Monday, January 23, 2017

Betty, Girl- Whatever the Hell She Wants to Be! (Core Response #2)

“Cultural hegemony operates through the solutions proposed to difficult problems. However grave the problems posed, however rich the imbroglio, the episodes regularly end with the click of a solution: an arrest, a defiant smile, an I-told-you-so explanation. The characters we have been asked to care about are alive and well, ready for next week” (Gitlin, 262).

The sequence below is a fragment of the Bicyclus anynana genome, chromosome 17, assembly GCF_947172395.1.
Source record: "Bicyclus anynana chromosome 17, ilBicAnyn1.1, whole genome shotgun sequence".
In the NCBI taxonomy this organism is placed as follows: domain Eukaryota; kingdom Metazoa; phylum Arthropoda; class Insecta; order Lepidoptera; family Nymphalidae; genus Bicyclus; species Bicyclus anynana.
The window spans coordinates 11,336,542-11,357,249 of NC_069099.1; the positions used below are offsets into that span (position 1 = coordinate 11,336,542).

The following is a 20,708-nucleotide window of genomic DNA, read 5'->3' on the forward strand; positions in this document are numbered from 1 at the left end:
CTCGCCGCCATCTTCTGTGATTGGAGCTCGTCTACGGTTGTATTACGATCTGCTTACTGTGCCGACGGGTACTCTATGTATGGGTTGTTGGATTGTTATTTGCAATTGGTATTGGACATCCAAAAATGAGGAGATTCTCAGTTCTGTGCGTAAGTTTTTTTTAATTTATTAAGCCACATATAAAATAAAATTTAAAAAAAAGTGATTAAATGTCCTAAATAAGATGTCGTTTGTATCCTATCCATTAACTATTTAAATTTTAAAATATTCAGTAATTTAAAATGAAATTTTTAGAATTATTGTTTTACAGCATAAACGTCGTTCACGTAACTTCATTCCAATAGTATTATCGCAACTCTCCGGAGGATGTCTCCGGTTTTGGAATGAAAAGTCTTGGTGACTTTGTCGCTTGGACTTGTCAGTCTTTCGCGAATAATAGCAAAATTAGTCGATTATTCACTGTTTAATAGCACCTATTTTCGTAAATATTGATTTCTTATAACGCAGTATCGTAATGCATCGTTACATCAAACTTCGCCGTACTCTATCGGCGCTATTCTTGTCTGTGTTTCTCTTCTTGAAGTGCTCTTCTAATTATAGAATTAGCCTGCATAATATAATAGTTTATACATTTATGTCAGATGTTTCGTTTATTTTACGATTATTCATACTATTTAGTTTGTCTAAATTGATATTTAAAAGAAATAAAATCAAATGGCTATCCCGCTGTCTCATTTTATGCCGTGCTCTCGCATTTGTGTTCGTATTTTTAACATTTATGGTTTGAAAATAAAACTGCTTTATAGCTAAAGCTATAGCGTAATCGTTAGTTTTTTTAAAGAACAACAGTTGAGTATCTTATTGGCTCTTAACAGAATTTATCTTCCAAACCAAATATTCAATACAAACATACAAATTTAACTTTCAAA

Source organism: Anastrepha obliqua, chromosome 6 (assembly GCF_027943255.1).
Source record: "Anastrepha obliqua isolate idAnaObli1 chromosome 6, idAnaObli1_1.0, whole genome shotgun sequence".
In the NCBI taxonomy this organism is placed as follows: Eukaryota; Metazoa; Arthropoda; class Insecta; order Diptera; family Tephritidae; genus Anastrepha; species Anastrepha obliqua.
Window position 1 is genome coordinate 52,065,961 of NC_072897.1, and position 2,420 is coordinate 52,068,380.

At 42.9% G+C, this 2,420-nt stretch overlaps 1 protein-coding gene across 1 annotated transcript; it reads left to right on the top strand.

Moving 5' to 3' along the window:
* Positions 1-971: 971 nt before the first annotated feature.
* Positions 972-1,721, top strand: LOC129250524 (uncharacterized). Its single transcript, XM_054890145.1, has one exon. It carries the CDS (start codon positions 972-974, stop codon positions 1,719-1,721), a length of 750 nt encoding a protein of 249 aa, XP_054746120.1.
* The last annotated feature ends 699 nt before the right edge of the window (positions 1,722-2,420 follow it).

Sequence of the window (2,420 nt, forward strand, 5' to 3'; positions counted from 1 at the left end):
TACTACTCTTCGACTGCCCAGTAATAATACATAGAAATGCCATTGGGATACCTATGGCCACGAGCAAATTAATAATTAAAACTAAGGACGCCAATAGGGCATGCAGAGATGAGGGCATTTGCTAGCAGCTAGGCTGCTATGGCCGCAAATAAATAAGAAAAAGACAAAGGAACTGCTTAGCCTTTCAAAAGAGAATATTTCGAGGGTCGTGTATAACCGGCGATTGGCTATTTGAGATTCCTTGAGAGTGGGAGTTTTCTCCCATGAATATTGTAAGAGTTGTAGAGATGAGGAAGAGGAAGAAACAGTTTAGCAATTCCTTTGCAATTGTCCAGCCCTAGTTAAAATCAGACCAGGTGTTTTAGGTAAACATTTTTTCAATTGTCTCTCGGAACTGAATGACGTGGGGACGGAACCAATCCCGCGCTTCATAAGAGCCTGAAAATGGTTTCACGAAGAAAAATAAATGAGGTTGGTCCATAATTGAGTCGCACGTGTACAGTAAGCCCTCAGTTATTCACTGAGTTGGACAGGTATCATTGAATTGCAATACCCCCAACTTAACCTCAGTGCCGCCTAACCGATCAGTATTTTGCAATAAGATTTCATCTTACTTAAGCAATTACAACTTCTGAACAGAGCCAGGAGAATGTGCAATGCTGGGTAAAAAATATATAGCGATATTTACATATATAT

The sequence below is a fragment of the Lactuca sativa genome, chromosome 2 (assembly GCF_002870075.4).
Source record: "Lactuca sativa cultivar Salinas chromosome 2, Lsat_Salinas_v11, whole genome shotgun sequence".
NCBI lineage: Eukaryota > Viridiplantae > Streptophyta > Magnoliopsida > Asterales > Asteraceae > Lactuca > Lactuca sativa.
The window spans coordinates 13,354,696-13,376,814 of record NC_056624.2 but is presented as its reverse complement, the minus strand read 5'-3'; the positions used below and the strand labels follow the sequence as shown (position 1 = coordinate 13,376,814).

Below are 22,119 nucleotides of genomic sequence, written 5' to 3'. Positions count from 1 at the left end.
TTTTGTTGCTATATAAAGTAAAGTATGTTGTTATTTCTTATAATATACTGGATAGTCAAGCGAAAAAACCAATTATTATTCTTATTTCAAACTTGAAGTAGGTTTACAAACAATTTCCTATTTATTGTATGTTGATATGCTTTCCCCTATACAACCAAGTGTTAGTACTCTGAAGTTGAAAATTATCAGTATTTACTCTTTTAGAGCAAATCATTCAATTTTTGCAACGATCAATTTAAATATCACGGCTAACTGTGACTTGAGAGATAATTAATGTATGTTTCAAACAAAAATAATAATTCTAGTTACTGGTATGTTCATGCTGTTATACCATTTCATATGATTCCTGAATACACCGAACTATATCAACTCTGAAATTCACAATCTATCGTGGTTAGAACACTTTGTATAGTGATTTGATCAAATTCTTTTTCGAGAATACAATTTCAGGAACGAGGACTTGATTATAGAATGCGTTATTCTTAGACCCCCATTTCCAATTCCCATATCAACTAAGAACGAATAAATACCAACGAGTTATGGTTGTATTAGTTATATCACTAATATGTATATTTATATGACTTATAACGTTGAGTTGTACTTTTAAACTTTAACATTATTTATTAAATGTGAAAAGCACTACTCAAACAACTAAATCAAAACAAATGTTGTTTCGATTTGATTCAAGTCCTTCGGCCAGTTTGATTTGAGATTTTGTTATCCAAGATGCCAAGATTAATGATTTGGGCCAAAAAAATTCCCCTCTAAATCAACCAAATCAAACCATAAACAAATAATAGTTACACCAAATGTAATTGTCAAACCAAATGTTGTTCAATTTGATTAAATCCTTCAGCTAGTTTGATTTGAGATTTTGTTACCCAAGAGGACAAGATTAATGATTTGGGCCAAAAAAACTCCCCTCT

As Todd Gitlin writes in “Prime Time Ideology: The Hegemonic Process in Television Entertainment”, there can’t really be any change with weekly, scripted television programs because the structure of the show demands there be a return to stasis at the end of the program. However, this brings me to the question: is television really the best setting for social/political change? Or is the dominant hegemony of the structure of television keeping the medium from becoming a medium of change? Television shows us that no matter how “deeply the problem is located within society, it will be solved among a few persons: the heroes must attain a solution that leaves the rest of society untouched” (Gitlin, 262). But today in the post-network, cable, streaming environment in which television exists, can we still say this holds true?